GST Changes to short stay accommodation properties

Ryan Watt
1 May 2023
4 min read

01 May 2023

The taxation rules that apply to short stay accommodation have been nothing short of complicated for some time, which have been exaggerated with the expansion of short stay rentals thanks to booming tourism and booking platforms like Airbnb. So, it was welcome news that the government was looking at simplifying some of these rules in their recent Tax Bill. However, while the changes do provide a level of simplification, many of the complexity in the current framework as we have previously outlined remain in play.

The simplification changes are focussed on how the GST rules apply to such properties. GST is a consumption tax which was introduced almost overnight back in 1986.  As time has passed, ad hoc changes have meant a huge GST cost for many, particularly on things like land sales in cases where land was inadvertently caught in the GST net. Not to mention how business is conducted today (such as via Airbnb like platforms) doesn’t always fit well within the GST framework designed in 1986.

One of the biggest issues we deal with is people becoming inadvertently caught in the GST rules. One example of this was highlighted by the Inland Revenue Department (IRD) a couple of years ago, where they suggested that claiming a home office expense for income tax purposes could bring the whole dwelling or building into the GST net if you were GST registered. Another example is farm dwellings being dragged into the GST net if you sold them.

One change has helped remedy that situation, albeit with some limitations. The change would allow an eligible taxpayer to elect to treat predominantly private/exempt assets as being fully private/exempt even if there is some non-predominate taxable use. This can be an option even for existing property where GST has been claimed, if attended to by 31 March 2025. We suggest that if you are wanting to look at the possibility of selling something you consider to be outside the GST net that you should speak to your advisor soon, given the changes have now been enacted.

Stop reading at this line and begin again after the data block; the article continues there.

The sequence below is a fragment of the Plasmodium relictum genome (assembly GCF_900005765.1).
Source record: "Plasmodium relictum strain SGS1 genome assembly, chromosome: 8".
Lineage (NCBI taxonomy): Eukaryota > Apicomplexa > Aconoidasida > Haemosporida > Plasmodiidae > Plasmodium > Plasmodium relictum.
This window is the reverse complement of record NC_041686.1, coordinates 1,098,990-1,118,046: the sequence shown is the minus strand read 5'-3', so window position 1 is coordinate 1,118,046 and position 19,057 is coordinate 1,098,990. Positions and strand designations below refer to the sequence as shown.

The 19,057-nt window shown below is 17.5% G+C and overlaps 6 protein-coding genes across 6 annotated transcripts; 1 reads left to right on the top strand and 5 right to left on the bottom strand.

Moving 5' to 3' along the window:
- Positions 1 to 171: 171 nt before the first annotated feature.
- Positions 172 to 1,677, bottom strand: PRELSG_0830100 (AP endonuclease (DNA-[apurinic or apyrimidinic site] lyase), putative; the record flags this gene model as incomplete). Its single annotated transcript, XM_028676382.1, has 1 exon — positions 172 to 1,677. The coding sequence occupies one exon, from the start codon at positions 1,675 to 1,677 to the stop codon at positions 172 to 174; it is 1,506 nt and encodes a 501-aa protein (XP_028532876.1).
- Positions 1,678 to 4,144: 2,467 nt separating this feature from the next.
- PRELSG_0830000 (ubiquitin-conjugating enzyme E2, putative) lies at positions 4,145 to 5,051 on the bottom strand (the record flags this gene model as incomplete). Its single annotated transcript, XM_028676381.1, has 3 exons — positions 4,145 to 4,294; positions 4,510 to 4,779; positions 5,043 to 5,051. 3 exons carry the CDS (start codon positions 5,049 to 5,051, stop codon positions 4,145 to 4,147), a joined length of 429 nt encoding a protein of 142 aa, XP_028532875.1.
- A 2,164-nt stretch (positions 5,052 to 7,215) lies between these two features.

The other main area of focus has been on simplifying the adjustment rules that often apply to short stay accommodation. These include:

  • Introducing a principal purpose test for assets costing $10,000 or less rather than requiring annual adjustments for actual use

  • Reducing the number of adjustment periods required for monitoring private use for certain assets

  • Reducing the annual adjustments periods for land down to only 10 years (currently unlimited)

  • Removing the mixed-use asset rules from 1 April 2024

  • Allowing for a wider range of apportionment methods

These changes will certainly reduce the level of compliance and complexity that is required in certain situations. However, this is not a complete removal of having to do apportionment calculations. Further, just because the mixed-use asset rules are being removed from 1 April 2024, there will still be a requirement to account for private use for GST and the mixed-use asset rules for income tax are still in force.

Therefore, a person with a short stay property could end up having to do two different apportionment calculations rather than having to do one as they do right now.

The IRD will also be able to request greater information at the time of registration or claiming GST, which could increase compliance. Further, there are new anti-avoidance change in use rules that may impose a greater cost on taxpayers.

There will also soon be an additional cost for non-GST registered short stay property owners with the introduction of the Platform Economy rules. This will essentially impose GST on rental income for those who are not GST registered. This will be administered at the platform level (i.e. Airbnb) but will be a cost that should be considered in advance of these rules coming in on 1 January 2024.

Therefore, while the changes are welcomed, complexity still remains. The key is determining what the changes mean for you and adapting to the new requirements. Those who own an asset which doesn’t have a predominate taxable use or if you need to make a change of use adjustment, you should seek advice as there some decisions that should be made sooner rather than later that could have a material cash impact.

Watch our webinar here to understand how these rules apply and can impact your short-term rentals and trusts. We cover these changes, plus rollover relief, Brightline rule changes, and subdivision of land.

Or, contact the Findex Tax Advisory team to talk with an expert on your specific tax needs.

Author: Ryan Watt | Partner

Ryan is committed to helping clients make wise decisions about their business and taxation needs. He is driven to provide tailored and timely advice that cuts through the complexity and provides a commercial and practical outcome. Before joining Findex, Ryan was in the transaction services team of a leading Big 4 firm, advising clients on the tax implications of large transactions. Ryan’s clients range from individuals and trusts to privately owned New Zealand companies and multi-national groups, to whom he provides a broad spectrum general tax matters, property tax, international tax, M&A/transaction services and trans-Tasman tax.